Unemployment Up By 10,000
The number of unemployed people increased by 10,000 in Scotland, according to official figures.
The increase took the total to about 203,000 between May and July.
At the same time, employment levels increased by 6,000 over the three months taking the total to just over 2.5 million - the highest level in almost five years.
Labour market statistics put the Scottish employment rate at 72.4%, above the UK average of 71.6%
The unemployment rate is 7.4%, below the UK rate of 7.7%.
Last month 126,000 people were officially out of work and claiming jobseeker's allowance.
Scottish Secretary Michael Moore said: ``A fall in the number claiming jobseeker's allowance for the 10th consecutive month together with an increase in employment is good news, although tempered by the rise in unemployment. Overall, 15,200 fewer people are claiming unemployment benefit compared to one year ago.
``While we have seen encouraging signs for our economy, the economic conditions remain difficult and we cannot and will not be complacent. The Government's priority is to create opportunities to help people back into work.''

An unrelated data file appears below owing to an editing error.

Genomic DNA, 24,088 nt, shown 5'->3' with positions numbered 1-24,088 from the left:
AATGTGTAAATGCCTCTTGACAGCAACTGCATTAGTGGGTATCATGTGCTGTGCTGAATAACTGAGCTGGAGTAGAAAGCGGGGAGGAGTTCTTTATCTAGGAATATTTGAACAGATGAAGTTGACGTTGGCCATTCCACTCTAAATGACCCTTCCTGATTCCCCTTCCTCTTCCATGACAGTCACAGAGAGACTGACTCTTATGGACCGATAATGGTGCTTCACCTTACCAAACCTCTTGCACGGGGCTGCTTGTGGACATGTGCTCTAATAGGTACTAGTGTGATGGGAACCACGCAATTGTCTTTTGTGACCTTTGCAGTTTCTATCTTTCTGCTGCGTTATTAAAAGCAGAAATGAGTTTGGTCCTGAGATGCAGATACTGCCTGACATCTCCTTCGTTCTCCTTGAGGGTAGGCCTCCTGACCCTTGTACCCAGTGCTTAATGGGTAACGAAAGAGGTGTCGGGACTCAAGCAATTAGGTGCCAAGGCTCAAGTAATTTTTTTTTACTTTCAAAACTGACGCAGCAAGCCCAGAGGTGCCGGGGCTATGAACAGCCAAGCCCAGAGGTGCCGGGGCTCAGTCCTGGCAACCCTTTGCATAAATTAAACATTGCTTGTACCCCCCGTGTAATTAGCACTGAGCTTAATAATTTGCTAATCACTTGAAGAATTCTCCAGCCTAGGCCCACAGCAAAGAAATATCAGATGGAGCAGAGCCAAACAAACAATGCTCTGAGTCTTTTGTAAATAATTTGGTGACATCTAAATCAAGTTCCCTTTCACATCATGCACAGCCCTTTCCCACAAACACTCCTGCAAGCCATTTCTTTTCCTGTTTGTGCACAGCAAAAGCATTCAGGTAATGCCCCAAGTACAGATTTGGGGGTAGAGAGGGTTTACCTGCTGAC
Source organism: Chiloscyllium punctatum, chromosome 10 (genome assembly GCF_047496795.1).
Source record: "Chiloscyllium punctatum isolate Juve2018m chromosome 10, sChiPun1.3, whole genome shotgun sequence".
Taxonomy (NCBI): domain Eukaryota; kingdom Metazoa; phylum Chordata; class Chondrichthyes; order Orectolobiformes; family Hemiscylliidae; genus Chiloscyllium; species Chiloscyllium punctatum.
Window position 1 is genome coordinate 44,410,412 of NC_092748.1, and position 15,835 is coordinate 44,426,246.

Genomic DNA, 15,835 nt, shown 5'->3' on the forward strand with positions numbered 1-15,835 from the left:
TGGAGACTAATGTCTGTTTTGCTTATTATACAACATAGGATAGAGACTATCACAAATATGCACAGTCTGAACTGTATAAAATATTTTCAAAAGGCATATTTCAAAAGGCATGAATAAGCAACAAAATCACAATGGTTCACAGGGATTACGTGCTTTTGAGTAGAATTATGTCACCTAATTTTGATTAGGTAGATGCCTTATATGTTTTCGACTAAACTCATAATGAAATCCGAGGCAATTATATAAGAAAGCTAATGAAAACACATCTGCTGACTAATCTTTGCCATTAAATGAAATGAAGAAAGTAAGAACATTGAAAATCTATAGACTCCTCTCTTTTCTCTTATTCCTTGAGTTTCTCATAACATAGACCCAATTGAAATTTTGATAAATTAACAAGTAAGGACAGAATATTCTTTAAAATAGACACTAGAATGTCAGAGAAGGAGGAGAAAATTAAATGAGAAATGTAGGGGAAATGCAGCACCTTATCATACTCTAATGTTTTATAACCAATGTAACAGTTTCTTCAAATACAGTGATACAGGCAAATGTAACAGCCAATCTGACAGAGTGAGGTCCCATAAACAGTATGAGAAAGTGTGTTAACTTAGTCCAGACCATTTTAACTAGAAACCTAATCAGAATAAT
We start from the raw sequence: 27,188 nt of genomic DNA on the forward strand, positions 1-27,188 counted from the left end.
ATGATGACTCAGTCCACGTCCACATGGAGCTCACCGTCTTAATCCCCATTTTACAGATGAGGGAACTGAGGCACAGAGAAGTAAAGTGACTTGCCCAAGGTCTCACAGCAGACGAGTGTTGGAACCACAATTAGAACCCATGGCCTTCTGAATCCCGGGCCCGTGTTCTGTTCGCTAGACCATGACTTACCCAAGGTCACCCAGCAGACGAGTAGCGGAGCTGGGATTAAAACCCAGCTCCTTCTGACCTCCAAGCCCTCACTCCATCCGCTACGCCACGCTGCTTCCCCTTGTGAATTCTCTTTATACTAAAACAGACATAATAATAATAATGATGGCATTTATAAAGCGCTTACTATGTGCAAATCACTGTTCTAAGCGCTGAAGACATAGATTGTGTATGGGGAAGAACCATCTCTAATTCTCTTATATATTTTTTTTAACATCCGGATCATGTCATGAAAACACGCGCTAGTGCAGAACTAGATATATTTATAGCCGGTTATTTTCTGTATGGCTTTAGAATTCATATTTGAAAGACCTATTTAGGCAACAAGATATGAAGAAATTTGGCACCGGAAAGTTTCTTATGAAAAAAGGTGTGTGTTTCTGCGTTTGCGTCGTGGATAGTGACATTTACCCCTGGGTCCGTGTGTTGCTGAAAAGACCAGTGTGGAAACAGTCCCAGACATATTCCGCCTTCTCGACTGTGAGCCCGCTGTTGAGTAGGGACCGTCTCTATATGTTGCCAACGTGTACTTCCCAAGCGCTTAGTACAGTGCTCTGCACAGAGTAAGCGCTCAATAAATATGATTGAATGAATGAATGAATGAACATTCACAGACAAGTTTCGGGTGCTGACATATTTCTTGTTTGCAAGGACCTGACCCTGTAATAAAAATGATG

The figures were published as Finance Secretary John Swinney prepared to set out his Budget plan for 2014-15.
``I welcome these figures which show that employment in Scotland continues to increase,'' he said.
``They also show a further welcome reduction in economic inactivity, showing that more Scots are actively seeking employment.'' The UK Government's austerity agenda is the biggest risk to any economic recovery, he said.
``We are committed to maintaining and building sustainable economic growth in Scotland and delivering the most competitive business environment anywhere in the UK,'' he said.
``With the full fiscal and economic powers of independence, the Scottish Government could do yet more to strengthen our economy and create jobs.''
Youth Employment Minister Angela Constance said: ``I am pleased to see youth employment is continuing to improve in Scotland. While the number of those out of work remains too high, we remain focused on doing what we can to improve employment opportunities.''